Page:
Hey guys, I need to make an underquilt for my BB but I only need it for summer temps here in Cali. So my question is whether or not silnylon would work as an underquilts outer layer? I realize that the concensus is that sil is not breathable, but I would think that would be optimal considering I want to block wind.
Humidity in Northern California isn't much of a problem, especially at altitude during the night, and since the underquilt is under the hammock, wouldn't there be minimal condensation anyways?
I have an Idea to use the sil as an outer layer and sew it to a material that will not only provide warmth, but is extremely lightweight. I won't mention what it is because I am not yet sure if the material can be sewn; making my idea moot.
Has anybody tried this in similar conditions with either success or failure? I really could use your feedback on the best material to use as you all have vastly more knowledge than myself, and I want a better understanding of my materials before I invest in them.
Thank you in advance for any insight.
I would recommend a landscape fabric UQ. I made one in spring, and it has worked great as a warm weather UQ. Sew a layer of breathable ripstop on the outside, and use the landscape fabric as an inner liner. Very inexpensive and it is just the ticket down to ~60*. I never got around to the trip report with it, but I use it almost every night in my backyard, and I did use it on the NCT trip.
That landscape fabric was a good idea (i read your thread when you posted it) but as for the ripstop, I still want to know if silnylon would be a viable option? Hasn't anybody tried it in an underquilt?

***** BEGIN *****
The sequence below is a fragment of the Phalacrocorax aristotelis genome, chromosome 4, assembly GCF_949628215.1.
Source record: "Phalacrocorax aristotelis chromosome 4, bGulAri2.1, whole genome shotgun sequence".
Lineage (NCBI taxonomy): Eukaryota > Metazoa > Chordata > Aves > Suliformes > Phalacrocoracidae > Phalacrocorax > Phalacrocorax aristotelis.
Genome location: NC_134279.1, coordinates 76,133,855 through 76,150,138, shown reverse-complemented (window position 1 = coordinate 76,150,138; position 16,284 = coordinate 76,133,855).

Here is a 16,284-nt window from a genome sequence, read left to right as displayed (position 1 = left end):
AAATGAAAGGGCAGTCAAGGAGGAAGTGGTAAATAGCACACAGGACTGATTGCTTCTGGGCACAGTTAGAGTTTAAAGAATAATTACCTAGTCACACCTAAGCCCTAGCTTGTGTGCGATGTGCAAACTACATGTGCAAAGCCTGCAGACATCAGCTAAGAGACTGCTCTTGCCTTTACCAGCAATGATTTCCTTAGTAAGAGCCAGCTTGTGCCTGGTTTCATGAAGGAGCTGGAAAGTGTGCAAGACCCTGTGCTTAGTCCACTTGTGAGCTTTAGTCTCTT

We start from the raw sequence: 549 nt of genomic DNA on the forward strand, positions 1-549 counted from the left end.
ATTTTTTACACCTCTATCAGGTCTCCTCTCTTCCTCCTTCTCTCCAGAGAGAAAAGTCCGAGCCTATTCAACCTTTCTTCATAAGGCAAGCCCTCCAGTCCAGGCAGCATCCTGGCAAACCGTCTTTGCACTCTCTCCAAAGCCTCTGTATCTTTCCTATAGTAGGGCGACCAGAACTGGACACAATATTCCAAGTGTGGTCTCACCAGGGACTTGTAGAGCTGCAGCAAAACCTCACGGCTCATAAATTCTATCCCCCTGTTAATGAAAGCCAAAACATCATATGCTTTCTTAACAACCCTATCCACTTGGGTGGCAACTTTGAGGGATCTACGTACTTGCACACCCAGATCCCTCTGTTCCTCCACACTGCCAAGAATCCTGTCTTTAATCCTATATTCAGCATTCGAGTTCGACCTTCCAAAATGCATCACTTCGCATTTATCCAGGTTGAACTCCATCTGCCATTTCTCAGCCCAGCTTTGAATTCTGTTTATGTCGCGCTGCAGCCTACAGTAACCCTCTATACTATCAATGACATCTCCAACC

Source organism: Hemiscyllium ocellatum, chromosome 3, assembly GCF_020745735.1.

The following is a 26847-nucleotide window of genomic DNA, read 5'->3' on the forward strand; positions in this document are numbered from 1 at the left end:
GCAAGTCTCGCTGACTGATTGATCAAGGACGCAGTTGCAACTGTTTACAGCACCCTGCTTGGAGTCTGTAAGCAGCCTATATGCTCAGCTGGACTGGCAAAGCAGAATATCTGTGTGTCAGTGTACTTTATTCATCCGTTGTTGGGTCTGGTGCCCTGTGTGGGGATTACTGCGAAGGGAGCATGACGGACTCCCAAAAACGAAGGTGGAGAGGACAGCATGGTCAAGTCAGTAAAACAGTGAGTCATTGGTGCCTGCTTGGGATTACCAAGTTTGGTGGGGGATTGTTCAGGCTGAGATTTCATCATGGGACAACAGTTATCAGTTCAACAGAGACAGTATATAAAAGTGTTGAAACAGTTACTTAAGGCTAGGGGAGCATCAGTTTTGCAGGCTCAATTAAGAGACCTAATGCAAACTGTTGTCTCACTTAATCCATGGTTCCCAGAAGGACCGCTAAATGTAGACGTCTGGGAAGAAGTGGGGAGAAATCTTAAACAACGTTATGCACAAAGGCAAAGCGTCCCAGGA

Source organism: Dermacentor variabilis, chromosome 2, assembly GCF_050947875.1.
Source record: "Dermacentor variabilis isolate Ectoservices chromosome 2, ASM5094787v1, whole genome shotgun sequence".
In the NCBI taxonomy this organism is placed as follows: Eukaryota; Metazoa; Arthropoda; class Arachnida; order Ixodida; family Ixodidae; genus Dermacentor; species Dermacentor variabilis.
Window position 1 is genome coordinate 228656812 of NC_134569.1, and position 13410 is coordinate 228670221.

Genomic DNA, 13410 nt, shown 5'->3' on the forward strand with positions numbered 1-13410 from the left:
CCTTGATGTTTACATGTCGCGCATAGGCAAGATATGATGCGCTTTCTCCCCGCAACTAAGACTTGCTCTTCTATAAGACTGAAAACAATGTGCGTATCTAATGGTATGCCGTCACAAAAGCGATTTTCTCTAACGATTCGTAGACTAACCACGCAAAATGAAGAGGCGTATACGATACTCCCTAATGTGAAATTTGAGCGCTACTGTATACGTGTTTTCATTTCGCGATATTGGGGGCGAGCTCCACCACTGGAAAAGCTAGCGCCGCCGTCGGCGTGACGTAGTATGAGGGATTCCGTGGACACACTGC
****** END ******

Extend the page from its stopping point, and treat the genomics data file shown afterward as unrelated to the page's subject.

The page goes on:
I've tried a variety of non-breathable materials as a UQ, but not sil. For the most part, all non-breathable materials I have tried have caused back sweating or condensation. Sewn to some kind of insulation, it would probably act similar to a non-breathable pad, just a lot more comfortable in the hammock.:D If you don't sweat on a pad, you would probably be ok with a sil UQ. I can't use a non-breathable material for a UQ or even a pad most of the time. I just get a clammy back.
well that is helpfull. What is the humidity and temp at night like where you normally hike? I would presume pretty cold.
Summer time, humidity is normally between 50-80%. Temps this week have been in the 50's and 60's at night. That's pretty normal for this neck of the woods.
that's about what it is at alti in cali. I like your landscape fabric, and thanks for the help, I think I'm gonna try the sil as I got a line right now on .07oz per sq yard for less than $10. I'll post my findings.
the problem is water vapor coming off of you goes into the quilt and can't evaporate to the outside because of the sil. is there insulation in this thing by the way? if not you might be ok, but i think any insulation could get wet from body vapor because the moisture couldn't pass through.
i have done some synthetic insulation quilts with sil shells, but both shells (inside and outside) were both sil, so body vapor couldn't get to the insulation in the first place. those worked well and did seem to cut wind better than dwr.
check the fabric you got. if it's really 0.7 oz/yd i doubt it's sil, never seen sil less than 1.3, that's about half the weight. you're talking cuben fiber weight at 0.7 so i'd say you've got something else.
I think I read the weight wrong, I'm still pretty new to this and I believe you're right. I think now looking at it again, it's 1.3 +/- .07oz. This is my own ignorance, but to me that's still quite lite. There is no absorbant insulation at all... I guess I just need to experiment and post my results. Thanks Warbonnetguy and Fin for your help
I've heard that those quilts were excellent, btw.
Originally Posted by warbonnetguy
Yeah, that's what I was implying/trying to say as well. Both sides would need to be sil, and then it would act similar to a non-breathable pad, just conforming to the hammock body instead of the hammock body conforming to it. And the fact that it is outside the hammock.;)